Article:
This is by far the biggest post-1990 spill.
Yet it has received almost no publicity.
Classic case of leakage into midships segregated ballast tank.
Despite what the Liberian report says,
the Chief Mate did not create the dangerous situation.
The corrosion in the ballast tank caused this spill
one of the top five tanker spills of all time.
To blame him for only using one blower is nuts.
However, this does demonstrate the possibly delayed nature
of this sort of spill.
The leak presumably opened up in bad weather on the east side
of the Cape of Good Hope,
but the spill did not occur until the ship had rounded the Cape
and the weather had improved to the point
where the crew could inspect the tank.
The crew probably was the source of ignition,
but the real cause was the structural failure.
Same thing almost certainly happened in the Castillo de Bellver loss.
The flag state report, which CTX has not seen,
has the ship fully loaded, so does ITOP.,
But for some reason this spill shows up as 15 million gallons
(about 50,000 tons) in the OSIR database.
The flag state/ITOPF are almost certainly correct.
The only possible reason why a VLCC would only have 50,000 tons
onboard on this route is if she had illegally off-loaded in South Africa.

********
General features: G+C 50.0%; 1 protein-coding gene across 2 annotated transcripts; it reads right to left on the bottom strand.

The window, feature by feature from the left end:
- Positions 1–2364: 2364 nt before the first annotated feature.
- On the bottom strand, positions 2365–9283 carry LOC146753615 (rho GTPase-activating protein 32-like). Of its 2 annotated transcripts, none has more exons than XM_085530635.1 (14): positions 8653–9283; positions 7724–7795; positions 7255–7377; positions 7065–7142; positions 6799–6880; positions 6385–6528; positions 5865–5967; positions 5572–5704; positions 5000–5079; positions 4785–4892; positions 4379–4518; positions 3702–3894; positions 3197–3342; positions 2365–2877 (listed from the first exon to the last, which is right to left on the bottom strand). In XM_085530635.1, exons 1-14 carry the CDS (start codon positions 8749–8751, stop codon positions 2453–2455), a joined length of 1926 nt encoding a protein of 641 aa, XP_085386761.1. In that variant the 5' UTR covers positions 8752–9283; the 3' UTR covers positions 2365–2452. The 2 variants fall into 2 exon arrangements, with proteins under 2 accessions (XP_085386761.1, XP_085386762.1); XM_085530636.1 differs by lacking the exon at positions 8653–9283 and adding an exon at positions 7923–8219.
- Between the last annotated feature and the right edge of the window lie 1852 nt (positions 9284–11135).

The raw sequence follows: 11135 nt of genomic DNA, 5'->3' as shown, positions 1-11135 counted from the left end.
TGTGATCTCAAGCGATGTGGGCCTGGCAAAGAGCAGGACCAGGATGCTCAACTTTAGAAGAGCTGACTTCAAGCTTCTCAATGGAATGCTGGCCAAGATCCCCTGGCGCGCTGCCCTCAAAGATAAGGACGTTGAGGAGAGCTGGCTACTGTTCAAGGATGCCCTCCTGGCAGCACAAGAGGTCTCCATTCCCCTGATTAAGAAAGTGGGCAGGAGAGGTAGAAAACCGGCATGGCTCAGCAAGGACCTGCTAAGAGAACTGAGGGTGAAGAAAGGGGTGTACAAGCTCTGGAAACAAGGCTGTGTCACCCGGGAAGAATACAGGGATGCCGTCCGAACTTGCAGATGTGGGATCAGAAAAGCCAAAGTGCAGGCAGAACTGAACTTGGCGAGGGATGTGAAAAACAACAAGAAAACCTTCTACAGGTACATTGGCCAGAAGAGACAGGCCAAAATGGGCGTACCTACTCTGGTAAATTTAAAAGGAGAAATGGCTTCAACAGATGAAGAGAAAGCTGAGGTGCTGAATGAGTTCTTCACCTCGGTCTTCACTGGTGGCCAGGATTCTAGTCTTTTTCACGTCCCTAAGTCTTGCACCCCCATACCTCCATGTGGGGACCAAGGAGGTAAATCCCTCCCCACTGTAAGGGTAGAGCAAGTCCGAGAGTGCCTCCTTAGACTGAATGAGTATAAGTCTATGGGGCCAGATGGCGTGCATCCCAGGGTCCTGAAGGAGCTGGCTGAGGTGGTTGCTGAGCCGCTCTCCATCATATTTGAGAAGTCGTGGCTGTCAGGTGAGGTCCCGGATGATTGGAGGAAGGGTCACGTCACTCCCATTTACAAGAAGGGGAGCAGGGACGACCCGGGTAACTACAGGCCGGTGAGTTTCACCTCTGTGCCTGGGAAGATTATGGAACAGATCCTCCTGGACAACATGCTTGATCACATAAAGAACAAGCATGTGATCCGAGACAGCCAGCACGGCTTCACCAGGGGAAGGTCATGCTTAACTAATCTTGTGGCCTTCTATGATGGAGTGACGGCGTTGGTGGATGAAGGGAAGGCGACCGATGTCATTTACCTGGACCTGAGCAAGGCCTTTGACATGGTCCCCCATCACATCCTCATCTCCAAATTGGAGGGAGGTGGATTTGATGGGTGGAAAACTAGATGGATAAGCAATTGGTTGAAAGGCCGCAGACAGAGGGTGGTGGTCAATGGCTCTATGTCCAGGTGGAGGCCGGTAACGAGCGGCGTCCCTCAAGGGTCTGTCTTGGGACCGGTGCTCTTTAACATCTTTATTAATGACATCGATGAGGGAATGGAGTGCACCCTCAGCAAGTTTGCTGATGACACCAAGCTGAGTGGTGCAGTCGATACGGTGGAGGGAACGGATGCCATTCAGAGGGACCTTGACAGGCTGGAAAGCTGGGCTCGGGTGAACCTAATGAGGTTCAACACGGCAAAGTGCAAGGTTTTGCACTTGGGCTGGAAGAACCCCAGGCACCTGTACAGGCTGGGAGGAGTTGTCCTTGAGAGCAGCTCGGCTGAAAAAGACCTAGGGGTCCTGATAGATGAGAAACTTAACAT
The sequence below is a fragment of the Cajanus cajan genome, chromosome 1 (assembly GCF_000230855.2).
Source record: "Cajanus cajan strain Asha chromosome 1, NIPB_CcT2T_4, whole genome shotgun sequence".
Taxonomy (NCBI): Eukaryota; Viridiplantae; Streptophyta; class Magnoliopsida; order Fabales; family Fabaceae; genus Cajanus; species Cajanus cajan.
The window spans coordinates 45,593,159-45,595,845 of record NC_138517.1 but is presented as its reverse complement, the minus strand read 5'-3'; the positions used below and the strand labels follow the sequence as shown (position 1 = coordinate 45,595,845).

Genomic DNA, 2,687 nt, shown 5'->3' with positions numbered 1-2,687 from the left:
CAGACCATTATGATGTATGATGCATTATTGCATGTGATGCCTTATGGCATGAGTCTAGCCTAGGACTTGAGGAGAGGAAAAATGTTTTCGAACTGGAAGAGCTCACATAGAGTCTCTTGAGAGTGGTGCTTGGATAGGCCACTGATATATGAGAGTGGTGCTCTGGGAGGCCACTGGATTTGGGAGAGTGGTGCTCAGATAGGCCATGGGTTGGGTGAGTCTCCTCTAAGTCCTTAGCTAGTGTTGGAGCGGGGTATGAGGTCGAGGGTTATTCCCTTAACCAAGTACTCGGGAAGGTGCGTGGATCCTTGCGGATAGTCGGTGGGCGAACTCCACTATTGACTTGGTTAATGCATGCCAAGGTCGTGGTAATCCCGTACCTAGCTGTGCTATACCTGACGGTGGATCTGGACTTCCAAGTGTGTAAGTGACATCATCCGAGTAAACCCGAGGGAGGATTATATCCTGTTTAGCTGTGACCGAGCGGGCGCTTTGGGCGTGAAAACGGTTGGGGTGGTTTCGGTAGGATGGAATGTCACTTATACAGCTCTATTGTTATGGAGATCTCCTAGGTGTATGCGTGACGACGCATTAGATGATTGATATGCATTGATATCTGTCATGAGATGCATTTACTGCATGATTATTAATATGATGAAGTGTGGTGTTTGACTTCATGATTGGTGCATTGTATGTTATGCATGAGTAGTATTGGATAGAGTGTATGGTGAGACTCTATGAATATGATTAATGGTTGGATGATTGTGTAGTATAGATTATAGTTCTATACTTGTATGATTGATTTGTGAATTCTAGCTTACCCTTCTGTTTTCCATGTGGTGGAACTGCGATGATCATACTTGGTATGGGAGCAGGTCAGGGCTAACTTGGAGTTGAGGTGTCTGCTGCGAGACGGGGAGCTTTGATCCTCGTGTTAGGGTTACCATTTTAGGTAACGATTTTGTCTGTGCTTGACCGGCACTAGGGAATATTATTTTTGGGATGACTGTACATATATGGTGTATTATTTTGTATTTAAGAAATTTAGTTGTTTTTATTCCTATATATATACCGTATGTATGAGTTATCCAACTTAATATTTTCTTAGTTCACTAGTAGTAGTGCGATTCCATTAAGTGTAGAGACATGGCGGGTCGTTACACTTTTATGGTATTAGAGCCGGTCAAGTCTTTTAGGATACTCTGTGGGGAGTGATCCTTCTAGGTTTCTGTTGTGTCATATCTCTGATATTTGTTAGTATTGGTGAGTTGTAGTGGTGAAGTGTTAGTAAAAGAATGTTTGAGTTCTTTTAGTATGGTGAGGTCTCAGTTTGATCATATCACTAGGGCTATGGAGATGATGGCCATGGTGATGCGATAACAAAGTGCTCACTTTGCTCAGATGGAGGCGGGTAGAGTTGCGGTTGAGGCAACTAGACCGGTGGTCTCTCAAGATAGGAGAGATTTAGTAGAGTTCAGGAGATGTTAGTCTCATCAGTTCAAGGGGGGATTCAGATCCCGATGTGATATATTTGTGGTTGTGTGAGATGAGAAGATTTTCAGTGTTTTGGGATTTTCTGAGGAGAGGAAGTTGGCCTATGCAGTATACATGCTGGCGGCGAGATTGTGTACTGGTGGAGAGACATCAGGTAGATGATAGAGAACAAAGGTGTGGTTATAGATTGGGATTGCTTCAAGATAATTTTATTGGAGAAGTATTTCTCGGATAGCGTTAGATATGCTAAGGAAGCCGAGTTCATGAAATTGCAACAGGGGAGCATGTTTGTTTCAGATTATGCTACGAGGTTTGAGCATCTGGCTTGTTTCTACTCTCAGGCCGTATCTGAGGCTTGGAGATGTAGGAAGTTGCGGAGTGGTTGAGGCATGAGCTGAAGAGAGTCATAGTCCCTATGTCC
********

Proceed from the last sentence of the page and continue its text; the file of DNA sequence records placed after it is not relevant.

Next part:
CTX knows of no evidence suggesting that happened.
The 1974 built ship was insured for 40.5 million dollars
which was far above the market value of at most
23 million in a rapidly falling market.
The H+M underwriters refused to pay the claim
alledging the ship was not seaworthy.
CTX does not know what evidence they had,
but it must have been substantial,
for this is rarely done.
The Arab owner, Somatra, brought suit against the underwriters.
The London law firm representing the owners
was Sinclar Roche and Temperly led by Harvey Williams.
Williams is one of the most well-known, respected admiralty lawyers
in the profession and a personal friend.
He is totally honest.
He advised his obnoxious clients to settle,
but they were determined to go to court.
If Harvey thought they that had a winnable case,
he certainly would have agreed with them.
I don't know any of the details,
but Harvey may have over-stepped his authority
in arranging a settlement.
The owners then successfully sued Sinclair, Roche
for not following instructions,
besmirsching one of the most respected men in the business.
We can be sure that, if Harvey Williams thought
that the ship was legally unseaworthy,
then it was unseaworthy.